David: What are the odds that we’re putting in an important peak this year in equities?

Bill: It smells like, it feel like, it did in 2008. The economy was receding, the insiders knew what was going on, but the bankers just kept pushing the asset prices up, kept bringing out these different facilities, trying to hold the system together. And it kept people in the game longer than it should have. And that is exactly what is going on now. You see the cracks in the economy, and beyond the jump in January economic data which was so ridiculous. I can’t believe people would actually believe some of the data that came out. A lot of it was seasonal adjustment, but a lot of it was just garbage. How the heck can you get retailers adding 66,000 jobs in January, after Christmas, after that hiring? You just unload people like crazy in January, but no, they found 66,000 jobs, and they found this big jump in manufacturing jobs and mining and all this, and it’s ridiculous.

And as we keep saying, the February data – either the U.S. economy fell off a cliff in February, or January was bogus. And it was bogus data, you could see it. It made no sense. But it kept people in the game, it helped create a stock rally. And now you are back to what is really going on. You’re seeing it in housing, you’re seeing it in autos. How many times have we heard, “Great auto sales, great auto sales.” Yet I looked at February and a huge amount was going to rental cars, fleets, and you’re looking and wondering what’s going on. Now we know. The last couple of months there have been problems in the subprime market, but what is happening now is used car prices are tumbling because they’re choking on inventory.

I think a couple of weeks ago we saw the inventory of sales at the highest level since the depth of the crisis in 2008-2009 in auto sales, inventory to sales ratio. It’s not just recessionary level, it’s crisis level. And we’re talking crisis level where you had to bail out GM, and we’ve done it again. We’re at this level. And used car dealers are in trouble. They’re trying to keep the inventories. I’m trying to research a story that people are telling me that some of the 2016 models are being withheld from the market because the auto makers can’t get rid of the inventory of 2015. So we’re having a quiet – I don’t know if I would call it a crisis yet, but we’re having serious problems in the auto market, and the student loan market.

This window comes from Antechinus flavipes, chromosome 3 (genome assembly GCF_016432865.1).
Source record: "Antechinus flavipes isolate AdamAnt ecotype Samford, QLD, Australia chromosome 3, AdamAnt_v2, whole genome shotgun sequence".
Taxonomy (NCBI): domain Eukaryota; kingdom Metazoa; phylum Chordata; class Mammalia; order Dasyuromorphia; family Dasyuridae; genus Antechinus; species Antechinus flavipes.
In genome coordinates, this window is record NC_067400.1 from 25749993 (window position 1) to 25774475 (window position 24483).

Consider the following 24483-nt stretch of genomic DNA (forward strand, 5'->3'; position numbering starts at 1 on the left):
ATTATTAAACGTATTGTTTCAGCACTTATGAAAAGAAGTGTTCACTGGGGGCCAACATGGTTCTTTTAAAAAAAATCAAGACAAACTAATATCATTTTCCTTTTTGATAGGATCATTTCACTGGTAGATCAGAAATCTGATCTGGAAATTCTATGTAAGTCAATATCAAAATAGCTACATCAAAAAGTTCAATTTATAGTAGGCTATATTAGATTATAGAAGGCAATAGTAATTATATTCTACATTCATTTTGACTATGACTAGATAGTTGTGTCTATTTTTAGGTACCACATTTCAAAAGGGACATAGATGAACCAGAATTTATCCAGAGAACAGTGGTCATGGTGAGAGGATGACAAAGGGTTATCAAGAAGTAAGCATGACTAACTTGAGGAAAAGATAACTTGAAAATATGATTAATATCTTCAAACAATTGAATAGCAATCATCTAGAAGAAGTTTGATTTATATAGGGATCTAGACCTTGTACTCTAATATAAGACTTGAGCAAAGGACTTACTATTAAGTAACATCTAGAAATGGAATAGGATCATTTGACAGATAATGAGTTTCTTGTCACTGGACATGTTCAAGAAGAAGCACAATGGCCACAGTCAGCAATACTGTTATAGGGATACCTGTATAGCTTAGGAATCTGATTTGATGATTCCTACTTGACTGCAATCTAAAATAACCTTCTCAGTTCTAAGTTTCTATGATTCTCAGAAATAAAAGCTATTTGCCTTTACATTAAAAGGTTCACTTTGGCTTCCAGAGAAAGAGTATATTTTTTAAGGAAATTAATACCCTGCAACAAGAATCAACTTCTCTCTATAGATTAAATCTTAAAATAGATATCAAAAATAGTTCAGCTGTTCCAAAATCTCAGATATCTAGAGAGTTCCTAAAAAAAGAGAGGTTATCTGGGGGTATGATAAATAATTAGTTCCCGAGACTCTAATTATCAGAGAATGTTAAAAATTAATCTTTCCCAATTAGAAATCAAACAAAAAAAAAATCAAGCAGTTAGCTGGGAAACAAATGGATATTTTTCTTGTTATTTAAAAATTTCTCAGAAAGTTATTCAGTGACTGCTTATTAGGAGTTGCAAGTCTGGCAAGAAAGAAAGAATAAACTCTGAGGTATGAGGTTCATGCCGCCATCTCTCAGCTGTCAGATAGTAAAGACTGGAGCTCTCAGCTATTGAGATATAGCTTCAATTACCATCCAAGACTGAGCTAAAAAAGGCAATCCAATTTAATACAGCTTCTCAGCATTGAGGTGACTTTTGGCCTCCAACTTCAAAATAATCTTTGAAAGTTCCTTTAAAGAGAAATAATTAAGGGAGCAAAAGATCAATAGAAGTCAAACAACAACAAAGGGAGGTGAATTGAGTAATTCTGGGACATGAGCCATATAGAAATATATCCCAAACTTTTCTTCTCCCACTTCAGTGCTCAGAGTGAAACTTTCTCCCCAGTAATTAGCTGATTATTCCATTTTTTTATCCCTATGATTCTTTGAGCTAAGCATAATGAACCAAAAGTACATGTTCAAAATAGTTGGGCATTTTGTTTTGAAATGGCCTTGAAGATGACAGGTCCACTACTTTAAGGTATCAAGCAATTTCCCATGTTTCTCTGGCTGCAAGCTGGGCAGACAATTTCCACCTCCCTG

The cracks have shown up. First they showed up in energy in the 4th quarter last year in the credit markets. We were screaming at everybody, “Look at the credit market telling you there is a disaster coming!” And then finally equities caught on. Now we had this enormous central bank intervention over the last month from Japan, ECB, even the Fed last week. But now that’s ending and you are going to have to deal with the credit issues that are showing up in the market. And you are seeing it even in the consumer credit where people for the first time in years are taking on a lot of credit, beyond the non-revolving credit. You are seeing revolving credit starting to surge, and part of that is because when I’m talking to bankers where they’re pulling down their lines of credit also, that’s telling you that there is something bad going on in the economy.